Mistakes happen. We’re all human, and human error is natural. Maybe your attention wanders or you forget you’re supposed to press button B rather than button A.
My view is that you take it on the chin and make sure you avoid making such a mistake again.
I’m probably not quite as philosophical when it comes to financial mistakes – especially easily avoidable ones. Simple mistakes that cost my clients money, and that wouldn’t have happened with some straightforward planning, can be a frustration!
Take your pension fund, for example.
You’ve done all the hard work. You’re diligently saving throughout your working life, building up a sizeable pension fund that’ll mean you can enjoy a good quality of life when you retire – and one simple error ends up costing you thousands.
I’ve listed eight common pension mistakes here. All of them are easily avoidable with some straightforward planning.
1. Taking money from your pension to use as “rainy day money”
It’s perfectly understandable to want a savings pot. “Rainy day money”, if you will – a sum set aside for emergencies and unexpected events.
However, taking it out of your tax-efficient pension fund is rarely the best way to generate one.
There are three reasons for this:
- Unless you’re taking it from your 25% tax-free entitlement, it will be taxed as income.
- Once you’ve taken it out, it’s no longer getting investment growth.
- By “crystallising” it – that is, moving it out of a pension vehicle – you’re potentially making it subject to Inheritance Tax (IHT) when you die.
In a nutshell, you’re typically better off using your pension fund for income and creating your savings pot from other sources.
2. Taking retirement income from the wrong source
Your pension fund is designed to provide you with income in retirement. But, even if you are taking money out as income, it might not be the right thing to do.
There may be times when you might be better off using your other savings, which aren’t growing as tax-efficiently as money in a pension fund, to provide you with income.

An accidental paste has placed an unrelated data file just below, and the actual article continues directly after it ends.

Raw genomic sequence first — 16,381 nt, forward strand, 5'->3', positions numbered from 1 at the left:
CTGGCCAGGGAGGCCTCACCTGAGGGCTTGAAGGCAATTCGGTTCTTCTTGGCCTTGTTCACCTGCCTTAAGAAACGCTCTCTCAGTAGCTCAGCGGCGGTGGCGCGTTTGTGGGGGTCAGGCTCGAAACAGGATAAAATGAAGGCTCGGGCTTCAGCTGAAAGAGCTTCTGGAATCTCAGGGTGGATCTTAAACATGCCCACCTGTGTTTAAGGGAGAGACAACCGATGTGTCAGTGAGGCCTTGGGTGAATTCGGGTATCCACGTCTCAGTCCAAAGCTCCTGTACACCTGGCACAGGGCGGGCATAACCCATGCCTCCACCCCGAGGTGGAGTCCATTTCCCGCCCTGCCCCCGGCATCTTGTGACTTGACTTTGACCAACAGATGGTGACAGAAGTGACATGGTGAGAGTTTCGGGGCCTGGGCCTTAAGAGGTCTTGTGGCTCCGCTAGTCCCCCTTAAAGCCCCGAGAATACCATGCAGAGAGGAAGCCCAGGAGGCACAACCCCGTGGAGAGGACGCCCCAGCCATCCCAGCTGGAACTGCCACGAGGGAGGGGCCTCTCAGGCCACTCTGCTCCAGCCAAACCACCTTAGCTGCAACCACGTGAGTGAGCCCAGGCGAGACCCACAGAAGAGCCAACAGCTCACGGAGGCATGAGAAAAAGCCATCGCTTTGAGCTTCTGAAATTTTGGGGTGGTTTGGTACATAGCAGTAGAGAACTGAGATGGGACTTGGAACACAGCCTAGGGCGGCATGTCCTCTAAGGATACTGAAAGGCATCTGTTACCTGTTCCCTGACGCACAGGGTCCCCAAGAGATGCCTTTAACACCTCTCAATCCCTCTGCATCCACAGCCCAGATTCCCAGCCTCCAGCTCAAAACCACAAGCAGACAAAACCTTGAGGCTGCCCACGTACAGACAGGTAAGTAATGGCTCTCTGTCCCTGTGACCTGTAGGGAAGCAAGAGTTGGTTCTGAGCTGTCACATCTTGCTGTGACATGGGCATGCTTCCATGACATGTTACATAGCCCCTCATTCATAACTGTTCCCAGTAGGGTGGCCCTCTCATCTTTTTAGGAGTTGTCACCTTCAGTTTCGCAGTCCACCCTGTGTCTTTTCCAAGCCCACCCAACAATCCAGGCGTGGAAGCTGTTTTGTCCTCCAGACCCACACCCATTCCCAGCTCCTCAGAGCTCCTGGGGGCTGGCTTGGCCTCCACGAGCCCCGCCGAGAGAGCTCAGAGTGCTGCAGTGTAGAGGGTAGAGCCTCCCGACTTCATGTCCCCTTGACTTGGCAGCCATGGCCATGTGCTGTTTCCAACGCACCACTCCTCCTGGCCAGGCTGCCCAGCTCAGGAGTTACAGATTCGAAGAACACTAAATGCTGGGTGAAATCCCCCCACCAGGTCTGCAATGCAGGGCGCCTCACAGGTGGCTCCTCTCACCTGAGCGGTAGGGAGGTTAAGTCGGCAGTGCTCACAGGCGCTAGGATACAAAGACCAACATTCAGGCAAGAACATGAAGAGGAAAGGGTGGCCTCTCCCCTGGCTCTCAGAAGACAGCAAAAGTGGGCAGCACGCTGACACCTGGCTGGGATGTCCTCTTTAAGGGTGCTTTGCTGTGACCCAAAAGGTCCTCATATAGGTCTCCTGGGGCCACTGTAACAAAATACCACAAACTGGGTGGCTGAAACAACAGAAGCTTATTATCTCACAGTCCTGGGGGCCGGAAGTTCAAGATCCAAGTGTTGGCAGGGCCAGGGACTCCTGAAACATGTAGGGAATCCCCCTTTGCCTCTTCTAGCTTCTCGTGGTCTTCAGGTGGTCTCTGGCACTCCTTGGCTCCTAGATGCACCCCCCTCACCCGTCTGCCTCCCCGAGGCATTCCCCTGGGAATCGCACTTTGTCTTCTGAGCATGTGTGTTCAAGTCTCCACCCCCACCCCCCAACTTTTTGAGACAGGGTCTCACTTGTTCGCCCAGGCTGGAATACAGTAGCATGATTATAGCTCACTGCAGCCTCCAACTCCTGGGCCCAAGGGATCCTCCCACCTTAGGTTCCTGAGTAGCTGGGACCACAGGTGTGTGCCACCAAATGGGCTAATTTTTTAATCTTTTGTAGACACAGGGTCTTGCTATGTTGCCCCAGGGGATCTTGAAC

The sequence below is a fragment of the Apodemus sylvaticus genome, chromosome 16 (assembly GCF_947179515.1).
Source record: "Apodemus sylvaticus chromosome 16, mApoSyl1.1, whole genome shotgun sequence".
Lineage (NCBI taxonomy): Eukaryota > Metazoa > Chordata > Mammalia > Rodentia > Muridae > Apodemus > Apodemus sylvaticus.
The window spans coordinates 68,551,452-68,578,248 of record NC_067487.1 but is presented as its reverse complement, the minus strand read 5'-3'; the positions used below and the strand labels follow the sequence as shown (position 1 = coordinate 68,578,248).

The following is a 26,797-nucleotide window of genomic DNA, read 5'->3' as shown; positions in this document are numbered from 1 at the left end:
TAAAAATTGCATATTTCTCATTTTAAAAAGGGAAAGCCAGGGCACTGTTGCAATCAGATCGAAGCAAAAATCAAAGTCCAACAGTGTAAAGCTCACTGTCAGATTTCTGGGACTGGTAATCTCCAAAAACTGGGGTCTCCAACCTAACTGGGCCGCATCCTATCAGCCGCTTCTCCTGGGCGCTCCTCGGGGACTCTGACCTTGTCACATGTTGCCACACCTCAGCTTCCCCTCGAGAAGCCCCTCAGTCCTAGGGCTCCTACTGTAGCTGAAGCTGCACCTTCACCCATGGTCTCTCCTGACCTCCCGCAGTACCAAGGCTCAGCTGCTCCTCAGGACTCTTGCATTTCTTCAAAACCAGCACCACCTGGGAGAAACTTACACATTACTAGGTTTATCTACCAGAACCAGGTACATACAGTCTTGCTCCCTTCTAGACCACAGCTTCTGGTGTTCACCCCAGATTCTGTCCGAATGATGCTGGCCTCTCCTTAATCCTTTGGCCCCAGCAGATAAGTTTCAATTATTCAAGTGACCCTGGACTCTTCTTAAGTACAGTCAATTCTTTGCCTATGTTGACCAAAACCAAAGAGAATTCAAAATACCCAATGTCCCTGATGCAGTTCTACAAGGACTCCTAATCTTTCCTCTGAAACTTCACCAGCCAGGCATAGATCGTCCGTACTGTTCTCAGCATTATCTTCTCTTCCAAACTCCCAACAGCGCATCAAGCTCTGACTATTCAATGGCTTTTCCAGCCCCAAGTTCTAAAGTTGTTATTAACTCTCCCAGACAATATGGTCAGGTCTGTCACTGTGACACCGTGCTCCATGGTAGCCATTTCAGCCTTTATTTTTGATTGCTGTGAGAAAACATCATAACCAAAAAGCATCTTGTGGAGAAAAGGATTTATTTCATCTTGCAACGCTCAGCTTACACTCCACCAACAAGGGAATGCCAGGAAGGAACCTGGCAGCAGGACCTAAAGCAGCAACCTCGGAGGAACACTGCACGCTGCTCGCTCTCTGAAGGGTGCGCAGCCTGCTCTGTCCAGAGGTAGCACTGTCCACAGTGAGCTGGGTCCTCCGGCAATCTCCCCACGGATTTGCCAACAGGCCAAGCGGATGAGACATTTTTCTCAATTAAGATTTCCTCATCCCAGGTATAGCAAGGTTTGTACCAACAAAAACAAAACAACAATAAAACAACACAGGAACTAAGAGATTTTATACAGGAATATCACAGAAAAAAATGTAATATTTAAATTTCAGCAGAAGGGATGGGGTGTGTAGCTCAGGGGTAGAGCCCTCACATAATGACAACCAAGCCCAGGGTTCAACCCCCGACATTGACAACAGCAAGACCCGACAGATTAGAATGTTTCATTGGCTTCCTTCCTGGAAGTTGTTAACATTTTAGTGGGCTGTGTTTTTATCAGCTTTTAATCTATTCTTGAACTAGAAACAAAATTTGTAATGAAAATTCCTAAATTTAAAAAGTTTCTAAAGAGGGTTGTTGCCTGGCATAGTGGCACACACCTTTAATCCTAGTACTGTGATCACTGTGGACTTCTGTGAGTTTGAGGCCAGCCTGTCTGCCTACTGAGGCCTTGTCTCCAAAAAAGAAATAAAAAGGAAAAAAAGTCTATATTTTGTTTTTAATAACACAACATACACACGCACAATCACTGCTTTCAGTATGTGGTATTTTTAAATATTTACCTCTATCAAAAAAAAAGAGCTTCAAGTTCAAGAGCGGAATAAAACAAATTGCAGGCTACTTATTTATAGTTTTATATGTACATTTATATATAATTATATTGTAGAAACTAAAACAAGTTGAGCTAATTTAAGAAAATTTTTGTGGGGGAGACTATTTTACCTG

These other sources could include savings, ISAs, stocks and shares, and cash.
If you’re in the position of needing income just after a market downturn, the best source for this may often be a low-interest savings account rather than your pension fund. If you’re selling investments to buy an income when markets are low, you’ll have to sell more to provide the same amount of income.
So, taking income from savings (even the “rainy day money” we referenced earlier) could give your investments time to recover.
3. There is such a thing as too much income
Another common mistake that can leave you paying tax unnecessarily, is taking more income from your pension than you need. Just because you can take money from your fund when you reach 55 (rising to 57 in 2028), it doesn’t mean you have to.
Anything you take more than your tax-free entitlement will be taxed as income – and it will be taxed at your marginal rate. That also includes your State Pension.
If you’re married, or in a civil partnership, remember both of you have a Personal Allowance and will be subject to the same tax bands. So, it can pay to plan how you take your income so that you’re paying as little higher- or additional-rate tax as possible.
4. Not being tax-year savvy – what a difference a day makes!
This is a really simple one.
If you’re looking at taking income from your pension fund around the end of the tax year (5 April) and you’re either already paying higher- or additional-rate tax, or it will take you into either of those brackets, then it probably makes sense not to.